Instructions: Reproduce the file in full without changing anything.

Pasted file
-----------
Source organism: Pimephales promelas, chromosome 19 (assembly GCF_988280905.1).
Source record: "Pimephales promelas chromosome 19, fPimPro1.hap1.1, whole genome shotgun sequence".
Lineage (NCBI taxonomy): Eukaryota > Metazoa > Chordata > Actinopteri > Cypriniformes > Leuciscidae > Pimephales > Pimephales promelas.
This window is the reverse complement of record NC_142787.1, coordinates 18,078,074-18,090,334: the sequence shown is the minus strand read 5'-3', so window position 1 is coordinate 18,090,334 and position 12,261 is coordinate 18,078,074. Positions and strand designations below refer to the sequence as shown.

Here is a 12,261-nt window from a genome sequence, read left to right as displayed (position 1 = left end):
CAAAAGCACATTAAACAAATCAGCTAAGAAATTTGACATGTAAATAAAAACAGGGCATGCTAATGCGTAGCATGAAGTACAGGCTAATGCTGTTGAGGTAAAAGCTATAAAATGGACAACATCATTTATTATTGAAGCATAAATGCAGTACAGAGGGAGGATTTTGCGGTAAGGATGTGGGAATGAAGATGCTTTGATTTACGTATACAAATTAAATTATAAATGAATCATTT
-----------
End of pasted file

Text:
Source organism: Pimephales promelas, chromosome 19 (assembly GCF_988280905.1).
Source record: "Pimephales promelas chromosome 19, fPimPro1.hap1.1, whole genome shotgun sequence".
Lineage (NCBI taxonomy): Eukaryota > Metazoa > Chordata > Actinopteri > Cypriniformes > Leuciscidae > Pimephales > Pimephales promelas.
This window is the reverse complement of record NC_142787.1, coordinates 18,078,074-18,090,334: the sequence shown is the minus strand read 5'-3', so window position 1 is coordinate 18,090,334 and position 12,261 is coordinate 18,078,074. Positions and strand designations below refer to the sequence as shown.

Here is a 12,261-nt window from a genome sequence, read left to right as displayed (position 1 = left end):
CAAAAGCACATTAAACAAATCAGCTAAGAAATTTGACATGTAAATAAAAACAGGGCATGCTAATGCGTAGCATGAAGTACAGGCTAATGCTGTTGAGGTAAAAGCTATAAAATGGACAACATCATTTATTATTGAAGCATAAATGCAGTACAGAGGGAGGATTTTGCGGTAAGGATGTGGGAATGAAGATGCTTTGATTTACGTATACAAATTAAATTATAAATGAATCATTT